18 December 2012

Housework is an art form

“I think housework is far more tiring and frightening than hunting is, no comparison, and yet after hunting we had eggs for tea and were made to rest for hours, but after housework people expect one to go on just as if nothing special had happened.” Nancy Mitford

I saw the above quote this morning in a blog by Reservoir Dad guesting on Woogsworld and it spoke to me. Lordy me, it yelled actually. Yodelled across the room and finished off with some fancy footwork. And while Nancy Mitford and her sisters were a perplexing and bigoted bunch of individuals, Nancy nailed it with that quote.

You see - as far as I am concerned - Housework is an art.  And like all the arts, what appeals to one person definitely does not appeal to another.  Some are fans of realism and minimalism that draws parallels with housework fans who like clean lines and things to be as they are.  Some are fans of the abstract approach where the concepts are more important than the execution.  Still others favour the expressionism style where their housework is spiritually or psychologically intense.  

I have always been a proponent of the abstract style of housework where people get the gist of what I've attempted without it needing to be presented in any kind of coherent way.  Since the arrival of my two forces of nature, my beautiful man and I have developed a fondness for the kinetic style.  Kinetic art is sculpture based but comprised of moving elements and powered either by wind, the viewer themselves or a motor. Families are big on engaging through the kinetic style of housework - no matter what frantic preparation is done prior to their visit,  they'll blithely dodge the small people and run a vacuum cleaner about the place using their own energy to engage with the existing construct.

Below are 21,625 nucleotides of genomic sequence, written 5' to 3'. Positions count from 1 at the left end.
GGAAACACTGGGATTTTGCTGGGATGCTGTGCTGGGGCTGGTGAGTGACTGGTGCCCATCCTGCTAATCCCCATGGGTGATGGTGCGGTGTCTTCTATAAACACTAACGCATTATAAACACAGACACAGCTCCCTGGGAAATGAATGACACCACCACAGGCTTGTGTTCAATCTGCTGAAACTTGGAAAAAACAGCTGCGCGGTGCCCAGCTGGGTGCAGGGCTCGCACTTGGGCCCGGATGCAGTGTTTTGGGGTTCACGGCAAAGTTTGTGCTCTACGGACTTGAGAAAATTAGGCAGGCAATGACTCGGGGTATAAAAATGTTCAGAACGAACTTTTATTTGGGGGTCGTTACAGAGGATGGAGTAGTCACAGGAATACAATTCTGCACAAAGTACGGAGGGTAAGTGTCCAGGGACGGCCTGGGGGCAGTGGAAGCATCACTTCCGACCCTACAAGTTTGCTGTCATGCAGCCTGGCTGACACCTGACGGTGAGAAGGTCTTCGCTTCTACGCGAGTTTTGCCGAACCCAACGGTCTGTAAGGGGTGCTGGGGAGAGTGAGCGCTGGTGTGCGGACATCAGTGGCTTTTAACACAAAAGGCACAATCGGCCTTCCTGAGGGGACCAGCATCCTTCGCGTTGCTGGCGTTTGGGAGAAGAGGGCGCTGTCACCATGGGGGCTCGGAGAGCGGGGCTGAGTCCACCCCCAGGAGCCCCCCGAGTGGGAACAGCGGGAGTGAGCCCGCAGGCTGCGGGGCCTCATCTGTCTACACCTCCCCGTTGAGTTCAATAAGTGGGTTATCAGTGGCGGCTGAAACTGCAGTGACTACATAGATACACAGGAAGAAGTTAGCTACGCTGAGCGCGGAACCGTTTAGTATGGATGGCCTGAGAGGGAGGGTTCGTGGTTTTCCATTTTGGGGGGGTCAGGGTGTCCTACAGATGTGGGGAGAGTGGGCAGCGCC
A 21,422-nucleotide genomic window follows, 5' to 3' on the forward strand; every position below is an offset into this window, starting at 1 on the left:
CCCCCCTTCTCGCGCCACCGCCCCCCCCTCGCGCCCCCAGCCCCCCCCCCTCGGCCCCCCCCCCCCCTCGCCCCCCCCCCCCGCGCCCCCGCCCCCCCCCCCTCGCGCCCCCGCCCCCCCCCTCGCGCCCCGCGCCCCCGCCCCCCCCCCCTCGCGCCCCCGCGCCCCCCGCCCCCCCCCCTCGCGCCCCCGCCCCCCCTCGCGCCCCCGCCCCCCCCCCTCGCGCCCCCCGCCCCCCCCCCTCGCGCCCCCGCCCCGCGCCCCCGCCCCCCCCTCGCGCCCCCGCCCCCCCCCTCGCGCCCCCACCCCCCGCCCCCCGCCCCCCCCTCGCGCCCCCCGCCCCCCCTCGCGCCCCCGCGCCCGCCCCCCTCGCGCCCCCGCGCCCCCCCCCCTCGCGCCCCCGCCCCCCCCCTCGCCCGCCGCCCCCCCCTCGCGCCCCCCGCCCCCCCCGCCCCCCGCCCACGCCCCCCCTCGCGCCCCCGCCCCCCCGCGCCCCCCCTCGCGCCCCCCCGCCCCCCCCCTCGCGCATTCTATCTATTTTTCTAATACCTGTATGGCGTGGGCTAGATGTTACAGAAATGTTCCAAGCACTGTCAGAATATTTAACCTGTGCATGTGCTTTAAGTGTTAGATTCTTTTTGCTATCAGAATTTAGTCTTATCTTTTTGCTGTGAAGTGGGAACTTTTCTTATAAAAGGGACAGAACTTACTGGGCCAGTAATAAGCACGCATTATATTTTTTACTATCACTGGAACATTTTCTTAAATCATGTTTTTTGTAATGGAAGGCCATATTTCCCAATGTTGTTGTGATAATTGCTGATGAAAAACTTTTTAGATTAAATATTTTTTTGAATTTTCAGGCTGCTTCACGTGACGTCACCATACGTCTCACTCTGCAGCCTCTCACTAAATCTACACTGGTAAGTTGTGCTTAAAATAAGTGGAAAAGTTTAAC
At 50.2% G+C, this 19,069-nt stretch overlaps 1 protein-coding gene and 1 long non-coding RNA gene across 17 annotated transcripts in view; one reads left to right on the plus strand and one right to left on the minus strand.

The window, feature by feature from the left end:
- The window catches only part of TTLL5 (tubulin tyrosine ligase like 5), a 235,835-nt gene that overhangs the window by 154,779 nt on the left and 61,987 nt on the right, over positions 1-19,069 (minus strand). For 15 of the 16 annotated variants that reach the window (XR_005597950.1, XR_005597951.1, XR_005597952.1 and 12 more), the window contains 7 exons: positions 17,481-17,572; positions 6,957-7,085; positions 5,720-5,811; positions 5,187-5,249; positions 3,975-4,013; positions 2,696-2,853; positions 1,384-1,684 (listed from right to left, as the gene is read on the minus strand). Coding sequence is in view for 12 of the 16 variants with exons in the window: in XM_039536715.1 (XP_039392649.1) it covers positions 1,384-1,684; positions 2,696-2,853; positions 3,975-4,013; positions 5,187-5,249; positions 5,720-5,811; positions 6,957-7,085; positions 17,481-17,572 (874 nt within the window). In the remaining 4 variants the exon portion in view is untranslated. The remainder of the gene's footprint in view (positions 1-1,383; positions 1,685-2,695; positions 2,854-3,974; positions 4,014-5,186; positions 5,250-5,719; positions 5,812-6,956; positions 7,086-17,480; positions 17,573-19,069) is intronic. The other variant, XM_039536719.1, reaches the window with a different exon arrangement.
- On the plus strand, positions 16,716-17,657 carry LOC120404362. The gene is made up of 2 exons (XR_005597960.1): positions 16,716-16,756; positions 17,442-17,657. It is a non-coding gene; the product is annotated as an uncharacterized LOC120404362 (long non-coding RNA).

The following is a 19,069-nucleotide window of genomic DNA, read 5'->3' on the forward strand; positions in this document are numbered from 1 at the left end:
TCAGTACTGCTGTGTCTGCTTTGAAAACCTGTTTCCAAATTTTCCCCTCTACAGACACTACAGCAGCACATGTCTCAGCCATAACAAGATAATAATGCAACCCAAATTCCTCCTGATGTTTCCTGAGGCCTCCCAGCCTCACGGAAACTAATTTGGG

In the modern household, most housework is a collaborative affair.  A shifting of art preferences from the singular to the plural and then again to encompass the addition of small people, animals or permanent houseguests.  Housework, like art, is an intensely personal experience and what appeals to one does not appeal to another.  And just as you wouldn't walk into a house and criticise the art they hang on their wall, nor should you comment on their style of housework.  For it is chosen to suit them, not you.  One man's Gauguin is another man's Monet.  Both of value but appealing to different audiences and different approaches to life.

And that my friends is that. And please don't open that cupboard without a hard hat.